AutoX Appeared to Have a Stellar Year
If you were to look at the results, it appears that AutoX has flown to the top. Their 50,100 miles per disengagement is now leading the pack and was a 2.5x improvement over their 2020 performance.
However, on further inspection, AutoX submitted a total testing distance of 50,100 miles and, like DiDi, just one reported disengagement, so we must take their achievement with a pinch of salt if they have just one more disengagement, their performance halves. In contrast, with the testing miles behind Waymo and Cruise, one more disengagement would make a negligible difference to their average performance.
In China, AutoX is ramping up its trailing even more. In Feb 2022, they revealed their fleet of 1,000 robotaxis coming from their Shanghai facility, fully operational and ready for deployment.
This is quite some growth compared to the 44 vehicles they have registered for testing in California, of which only seven recorded milage. One thousand cars even surpass milage leader Waymo’s fleet of 693 vehicles registered for testing in California.
In early 2021 AutoX deployed a fleet of fully driverless testing vehicles in downtown Shenzhen, China. This year that trial has been opened up to more of Shenzhen, and there is now a passenger program, making AutoX the first company in China to offer a driverless robotaxi service to the public.
Other Robotaxis Outside of California and the Us
California and China are not the only places where robotaxis are ramping up. Over the past year, IDTechEx has seen announcements that robotaxi trail services will be starting up in more locations worldwide. One of the most exciting is Moovit, powered by Mobileye, who are expected to be trialling in Tel Aviv and Munich by the end of this year.
Another exciting contender outside of the California testing is Pittsburgh-based Argo AI. Argo AI is backed by VW and Ford and have some big plans in both the US and Germany. They are testing within five cities within the US, including Pittsburgh, Washington, and Miami. Within Germany, Argo AI will be powering the much anticipated VW ID.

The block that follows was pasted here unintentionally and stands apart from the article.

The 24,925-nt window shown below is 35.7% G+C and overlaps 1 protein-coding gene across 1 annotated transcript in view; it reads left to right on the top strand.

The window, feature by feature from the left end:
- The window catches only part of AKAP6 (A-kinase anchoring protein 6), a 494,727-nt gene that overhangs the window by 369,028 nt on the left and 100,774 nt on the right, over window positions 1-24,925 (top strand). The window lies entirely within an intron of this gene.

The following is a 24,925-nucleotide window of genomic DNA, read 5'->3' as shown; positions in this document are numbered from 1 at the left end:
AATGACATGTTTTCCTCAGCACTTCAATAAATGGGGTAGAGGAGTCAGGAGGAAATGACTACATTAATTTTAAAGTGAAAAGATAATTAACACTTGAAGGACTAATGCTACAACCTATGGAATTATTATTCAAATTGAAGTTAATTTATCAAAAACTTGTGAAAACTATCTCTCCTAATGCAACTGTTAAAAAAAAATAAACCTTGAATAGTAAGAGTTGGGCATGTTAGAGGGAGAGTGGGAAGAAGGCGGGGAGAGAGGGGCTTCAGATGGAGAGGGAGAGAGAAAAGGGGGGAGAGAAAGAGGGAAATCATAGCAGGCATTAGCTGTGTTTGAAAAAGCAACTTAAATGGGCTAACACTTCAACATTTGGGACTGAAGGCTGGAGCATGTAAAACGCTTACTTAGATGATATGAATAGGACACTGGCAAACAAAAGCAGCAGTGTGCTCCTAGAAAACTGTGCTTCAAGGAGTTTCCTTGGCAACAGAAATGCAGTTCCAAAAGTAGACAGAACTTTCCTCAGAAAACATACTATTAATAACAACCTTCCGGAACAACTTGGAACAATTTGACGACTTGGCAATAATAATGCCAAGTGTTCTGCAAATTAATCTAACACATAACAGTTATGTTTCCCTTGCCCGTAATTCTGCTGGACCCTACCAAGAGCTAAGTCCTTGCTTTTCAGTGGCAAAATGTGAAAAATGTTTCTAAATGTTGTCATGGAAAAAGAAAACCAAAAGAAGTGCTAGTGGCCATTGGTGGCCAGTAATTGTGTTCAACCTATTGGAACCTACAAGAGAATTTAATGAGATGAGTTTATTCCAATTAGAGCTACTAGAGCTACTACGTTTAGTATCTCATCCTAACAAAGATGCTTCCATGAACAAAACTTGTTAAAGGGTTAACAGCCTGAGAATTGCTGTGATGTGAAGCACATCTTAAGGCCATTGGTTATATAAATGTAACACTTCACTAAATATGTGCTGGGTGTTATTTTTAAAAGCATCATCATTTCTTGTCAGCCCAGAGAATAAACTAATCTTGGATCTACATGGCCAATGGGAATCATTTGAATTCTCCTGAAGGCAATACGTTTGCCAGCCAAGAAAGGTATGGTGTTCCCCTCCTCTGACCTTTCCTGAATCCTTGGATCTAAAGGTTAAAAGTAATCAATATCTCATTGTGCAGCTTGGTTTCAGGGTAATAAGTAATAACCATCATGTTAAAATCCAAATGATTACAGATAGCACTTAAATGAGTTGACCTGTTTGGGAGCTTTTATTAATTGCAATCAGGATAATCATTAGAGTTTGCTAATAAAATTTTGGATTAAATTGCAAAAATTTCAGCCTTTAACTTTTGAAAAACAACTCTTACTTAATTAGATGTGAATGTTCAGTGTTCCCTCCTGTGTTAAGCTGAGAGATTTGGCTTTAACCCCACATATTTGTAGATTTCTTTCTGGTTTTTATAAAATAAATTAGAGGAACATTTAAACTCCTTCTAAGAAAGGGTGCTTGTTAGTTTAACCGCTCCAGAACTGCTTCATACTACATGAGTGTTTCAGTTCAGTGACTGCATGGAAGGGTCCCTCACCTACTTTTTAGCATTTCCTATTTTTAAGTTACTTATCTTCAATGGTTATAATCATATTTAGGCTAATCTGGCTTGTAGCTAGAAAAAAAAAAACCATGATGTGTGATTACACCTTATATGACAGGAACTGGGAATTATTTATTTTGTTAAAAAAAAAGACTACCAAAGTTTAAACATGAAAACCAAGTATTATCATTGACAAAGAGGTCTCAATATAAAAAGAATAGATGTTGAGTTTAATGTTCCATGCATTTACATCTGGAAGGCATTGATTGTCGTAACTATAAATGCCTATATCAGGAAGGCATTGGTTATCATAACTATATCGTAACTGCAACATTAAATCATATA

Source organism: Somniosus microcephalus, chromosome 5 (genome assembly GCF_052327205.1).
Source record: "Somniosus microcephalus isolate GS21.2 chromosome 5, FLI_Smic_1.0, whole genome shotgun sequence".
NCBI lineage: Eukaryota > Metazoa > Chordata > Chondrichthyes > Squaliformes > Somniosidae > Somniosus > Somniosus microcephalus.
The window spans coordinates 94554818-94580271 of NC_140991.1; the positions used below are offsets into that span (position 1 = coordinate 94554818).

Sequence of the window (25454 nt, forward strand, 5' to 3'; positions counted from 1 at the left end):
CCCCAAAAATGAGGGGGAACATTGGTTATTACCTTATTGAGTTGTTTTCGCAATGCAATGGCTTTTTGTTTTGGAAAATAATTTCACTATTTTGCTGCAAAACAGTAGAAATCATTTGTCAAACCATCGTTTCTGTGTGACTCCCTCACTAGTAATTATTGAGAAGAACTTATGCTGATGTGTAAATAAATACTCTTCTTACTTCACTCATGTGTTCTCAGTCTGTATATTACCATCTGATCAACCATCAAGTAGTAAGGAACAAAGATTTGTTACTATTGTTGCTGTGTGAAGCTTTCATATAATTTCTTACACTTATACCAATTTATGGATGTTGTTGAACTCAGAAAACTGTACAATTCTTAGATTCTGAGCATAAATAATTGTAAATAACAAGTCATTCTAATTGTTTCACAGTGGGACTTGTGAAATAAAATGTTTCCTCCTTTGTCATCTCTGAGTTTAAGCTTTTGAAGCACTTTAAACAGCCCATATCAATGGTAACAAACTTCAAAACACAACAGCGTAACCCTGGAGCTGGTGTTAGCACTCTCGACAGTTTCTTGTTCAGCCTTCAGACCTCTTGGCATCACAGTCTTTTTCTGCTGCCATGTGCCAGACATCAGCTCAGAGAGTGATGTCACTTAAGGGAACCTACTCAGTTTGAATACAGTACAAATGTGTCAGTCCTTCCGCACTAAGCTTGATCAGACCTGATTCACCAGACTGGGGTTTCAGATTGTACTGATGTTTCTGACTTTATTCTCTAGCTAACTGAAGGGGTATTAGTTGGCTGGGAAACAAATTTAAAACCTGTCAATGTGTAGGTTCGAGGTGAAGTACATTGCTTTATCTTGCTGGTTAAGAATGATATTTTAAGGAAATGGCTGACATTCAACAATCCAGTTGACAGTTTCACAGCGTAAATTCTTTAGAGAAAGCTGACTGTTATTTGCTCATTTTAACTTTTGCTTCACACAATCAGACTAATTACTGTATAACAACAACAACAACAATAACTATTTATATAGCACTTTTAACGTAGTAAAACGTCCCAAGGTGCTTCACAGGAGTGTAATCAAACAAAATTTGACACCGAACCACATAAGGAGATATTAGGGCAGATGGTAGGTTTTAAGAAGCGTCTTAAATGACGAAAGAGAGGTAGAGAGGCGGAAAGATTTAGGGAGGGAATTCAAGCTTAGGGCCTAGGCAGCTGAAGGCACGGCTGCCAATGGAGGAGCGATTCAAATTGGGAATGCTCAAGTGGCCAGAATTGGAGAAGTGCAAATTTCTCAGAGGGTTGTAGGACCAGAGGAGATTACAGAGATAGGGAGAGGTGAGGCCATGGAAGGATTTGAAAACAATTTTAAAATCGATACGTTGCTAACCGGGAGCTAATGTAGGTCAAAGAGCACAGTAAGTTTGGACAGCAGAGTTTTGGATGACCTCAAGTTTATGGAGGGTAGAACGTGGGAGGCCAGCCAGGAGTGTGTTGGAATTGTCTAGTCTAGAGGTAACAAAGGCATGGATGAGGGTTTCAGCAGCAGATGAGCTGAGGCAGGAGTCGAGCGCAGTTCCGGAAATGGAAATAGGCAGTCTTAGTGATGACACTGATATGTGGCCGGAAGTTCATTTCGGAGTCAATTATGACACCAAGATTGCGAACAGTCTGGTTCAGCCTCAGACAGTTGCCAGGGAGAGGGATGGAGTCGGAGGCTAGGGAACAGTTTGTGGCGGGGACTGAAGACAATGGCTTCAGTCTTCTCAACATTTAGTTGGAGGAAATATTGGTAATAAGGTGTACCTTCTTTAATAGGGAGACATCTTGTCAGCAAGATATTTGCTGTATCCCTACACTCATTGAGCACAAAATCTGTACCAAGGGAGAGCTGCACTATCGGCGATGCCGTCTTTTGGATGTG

Buzz, an autonomous minibus that will facilitate a ride-sharing program that will supersede the MOIA program currently operating in Hamburg. IDTechEx has had hands-on experience with the MOIA program and was very impressed. Complete coverage of that experience can be found on our subscription portal, along with many other company profiles.
Germany is now a growing hotspot for autonomy. New laws have recently permitted the commercialisation of autonomous services on German roads, and this paves the way for more autonomous services to begin testing and gives a development path to commercialisation.
In the world of privately owned vehicles, Germany looks like it will be the second place to permit level 3 autonomous vehicles for public use, the first being Japan last year. The updated Mercedes S-Class is Germany’s first level 3 vehicle, available later this year.
More details about these trials and technologies are found in the IDTechEx report “Autonomous Cars, Robotaxis & Sensors 2022–2042“, along with detailed coverage of the supporting and enabling technologies behind robotaxis.
Despite the slowing of robotaxi progression, there was still plenty to get excited about from last year. This year we can expect more trials, more testing, and even some early (and very limited) commercialisation of robotaxis. Overall, 2022 is shaping up to be another exciting year in the world of autonomy.